On the Wednesday before the recess, I submitted a petition to the House that had been signed by just under 1,000 residents of Henley. I will not read it out, but I hope the Minister will agree that it is a friendly petition. I am concerned about the gap between the enormous figures that are increasingly being put into education and what is actually happening on the ground in schools. The petition asked for a review in advance of the comprehensive spending review to settle once and for all what it costs to run education and how we can get that money to schools.
We have tackled a number of issues separately—we have tackled teachers’ pay and pensions, and agreed to fund them—but we need to know in what other areas funding is falling short in the squeeze that has occurred between keeping the budgets more or less as they are and inflation. Every year, the Minister makes the honest claim that we are spending more on the revenue budget for schools than we were the previous year. That is a very laudable thing to have done, provided the money actually gets to the schools themselves.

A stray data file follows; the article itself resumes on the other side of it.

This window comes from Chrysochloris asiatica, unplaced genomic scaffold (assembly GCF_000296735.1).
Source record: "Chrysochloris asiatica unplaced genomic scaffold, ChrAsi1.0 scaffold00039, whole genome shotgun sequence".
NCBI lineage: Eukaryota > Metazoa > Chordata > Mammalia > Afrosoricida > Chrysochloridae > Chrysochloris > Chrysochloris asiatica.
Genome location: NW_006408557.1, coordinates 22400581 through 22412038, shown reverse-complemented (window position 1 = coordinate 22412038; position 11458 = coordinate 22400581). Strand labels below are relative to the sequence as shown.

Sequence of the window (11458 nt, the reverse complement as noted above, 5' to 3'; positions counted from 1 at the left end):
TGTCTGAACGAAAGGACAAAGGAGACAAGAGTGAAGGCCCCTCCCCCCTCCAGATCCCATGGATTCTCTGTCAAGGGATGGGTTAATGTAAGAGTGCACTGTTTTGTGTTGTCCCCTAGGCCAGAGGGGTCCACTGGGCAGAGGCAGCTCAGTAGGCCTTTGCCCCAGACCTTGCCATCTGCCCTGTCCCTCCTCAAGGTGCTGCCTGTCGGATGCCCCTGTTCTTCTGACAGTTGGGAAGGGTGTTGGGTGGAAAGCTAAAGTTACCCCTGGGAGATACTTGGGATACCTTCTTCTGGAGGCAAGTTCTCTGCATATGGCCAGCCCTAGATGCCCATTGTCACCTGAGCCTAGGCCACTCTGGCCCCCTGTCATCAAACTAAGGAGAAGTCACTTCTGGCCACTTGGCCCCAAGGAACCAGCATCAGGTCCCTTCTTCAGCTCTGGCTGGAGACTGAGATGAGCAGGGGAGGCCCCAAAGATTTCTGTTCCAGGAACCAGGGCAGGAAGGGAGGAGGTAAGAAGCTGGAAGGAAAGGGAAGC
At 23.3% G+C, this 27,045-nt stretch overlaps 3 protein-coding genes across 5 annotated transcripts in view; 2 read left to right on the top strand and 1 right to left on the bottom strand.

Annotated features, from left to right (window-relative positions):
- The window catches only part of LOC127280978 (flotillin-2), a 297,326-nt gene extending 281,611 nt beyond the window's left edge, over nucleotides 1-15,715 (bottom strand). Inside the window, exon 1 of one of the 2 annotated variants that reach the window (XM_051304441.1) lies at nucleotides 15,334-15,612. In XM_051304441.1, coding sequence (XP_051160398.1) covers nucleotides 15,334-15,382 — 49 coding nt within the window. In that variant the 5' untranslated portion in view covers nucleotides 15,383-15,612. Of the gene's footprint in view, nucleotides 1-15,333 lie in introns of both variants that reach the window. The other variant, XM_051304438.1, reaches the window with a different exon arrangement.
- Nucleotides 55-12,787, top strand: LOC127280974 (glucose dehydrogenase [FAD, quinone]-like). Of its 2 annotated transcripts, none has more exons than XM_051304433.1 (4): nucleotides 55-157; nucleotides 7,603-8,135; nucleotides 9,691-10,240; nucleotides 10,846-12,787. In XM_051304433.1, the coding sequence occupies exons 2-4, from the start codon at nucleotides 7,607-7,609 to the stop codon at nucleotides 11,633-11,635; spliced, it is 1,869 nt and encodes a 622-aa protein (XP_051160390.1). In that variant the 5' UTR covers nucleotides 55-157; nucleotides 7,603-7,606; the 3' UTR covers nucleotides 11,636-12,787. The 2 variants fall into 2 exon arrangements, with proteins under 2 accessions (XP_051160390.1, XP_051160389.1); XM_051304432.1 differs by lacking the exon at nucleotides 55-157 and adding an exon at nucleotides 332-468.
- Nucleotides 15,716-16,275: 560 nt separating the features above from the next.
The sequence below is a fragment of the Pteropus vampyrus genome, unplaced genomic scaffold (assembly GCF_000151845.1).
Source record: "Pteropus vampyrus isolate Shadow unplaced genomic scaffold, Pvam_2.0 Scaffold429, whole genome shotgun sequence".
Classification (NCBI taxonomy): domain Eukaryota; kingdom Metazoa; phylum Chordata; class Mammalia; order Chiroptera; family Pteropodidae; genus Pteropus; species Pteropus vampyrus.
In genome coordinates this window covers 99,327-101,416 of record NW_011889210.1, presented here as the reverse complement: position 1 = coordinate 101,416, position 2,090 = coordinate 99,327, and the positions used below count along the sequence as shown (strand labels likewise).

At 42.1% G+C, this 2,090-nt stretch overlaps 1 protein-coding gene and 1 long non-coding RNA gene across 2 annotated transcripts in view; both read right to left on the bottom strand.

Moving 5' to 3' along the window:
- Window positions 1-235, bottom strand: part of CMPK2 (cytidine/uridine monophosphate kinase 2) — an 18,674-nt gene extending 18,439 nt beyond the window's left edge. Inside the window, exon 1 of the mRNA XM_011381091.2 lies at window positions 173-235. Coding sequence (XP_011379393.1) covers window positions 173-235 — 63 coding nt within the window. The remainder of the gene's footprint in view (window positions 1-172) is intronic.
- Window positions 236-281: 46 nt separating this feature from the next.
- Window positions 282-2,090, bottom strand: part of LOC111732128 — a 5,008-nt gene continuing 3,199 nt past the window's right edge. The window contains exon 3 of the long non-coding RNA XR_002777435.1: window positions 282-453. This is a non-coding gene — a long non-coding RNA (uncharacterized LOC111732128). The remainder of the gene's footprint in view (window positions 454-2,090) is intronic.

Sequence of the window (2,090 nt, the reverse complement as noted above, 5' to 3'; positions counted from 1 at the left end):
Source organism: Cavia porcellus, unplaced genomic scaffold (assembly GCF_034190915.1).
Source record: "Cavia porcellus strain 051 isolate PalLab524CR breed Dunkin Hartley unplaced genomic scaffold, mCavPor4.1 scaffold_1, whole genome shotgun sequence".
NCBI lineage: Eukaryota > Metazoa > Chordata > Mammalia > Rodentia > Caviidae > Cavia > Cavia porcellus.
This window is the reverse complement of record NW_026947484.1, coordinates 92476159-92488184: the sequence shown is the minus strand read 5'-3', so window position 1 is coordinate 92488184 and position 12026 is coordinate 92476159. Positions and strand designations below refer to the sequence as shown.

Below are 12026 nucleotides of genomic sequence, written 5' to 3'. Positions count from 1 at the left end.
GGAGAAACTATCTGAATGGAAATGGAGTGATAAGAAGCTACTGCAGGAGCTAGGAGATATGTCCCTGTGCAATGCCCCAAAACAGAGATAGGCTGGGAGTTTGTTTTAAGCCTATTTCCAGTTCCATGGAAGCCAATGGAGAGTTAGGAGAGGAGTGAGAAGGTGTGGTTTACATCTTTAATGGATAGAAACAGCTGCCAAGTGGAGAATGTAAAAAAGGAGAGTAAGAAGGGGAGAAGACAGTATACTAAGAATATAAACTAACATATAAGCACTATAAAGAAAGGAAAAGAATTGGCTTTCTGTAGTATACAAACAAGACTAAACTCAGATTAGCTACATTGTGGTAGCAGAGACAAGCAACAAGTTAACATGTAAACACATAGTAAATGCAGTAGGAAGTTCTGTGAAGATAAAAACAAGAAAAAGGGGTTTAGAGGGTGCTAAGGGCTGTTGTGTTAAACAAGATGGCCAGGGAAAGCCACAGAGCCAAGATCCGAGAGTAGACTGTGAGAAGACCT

One of the things that will help is to bring out the difference between a soft formula and a hard formula. We have a soft formula at the moment, and local authorities have a role in distributing and, indeed, top-slicing the funds before they get to the school. It might be thought that they do not top-slice very much, but they do, and it can make a big difference to the schools. That also applies to schools that are part of multi-academy trusts. We must ensure that, in creating such trusts, we are not just creating another local authority equivalent that is able to top-slice more and more funds, resulting in schools getting less and less. A review and a move to a hard funding formula would be a very good way forward.
I will finish on a completely different matter. Apprenticeships form a large part of further education colleges’ income. In the Henley constituency, I am organising an evening to bring together schools and businesses in order to see what apprenticeships they want to fund and how they can be funded.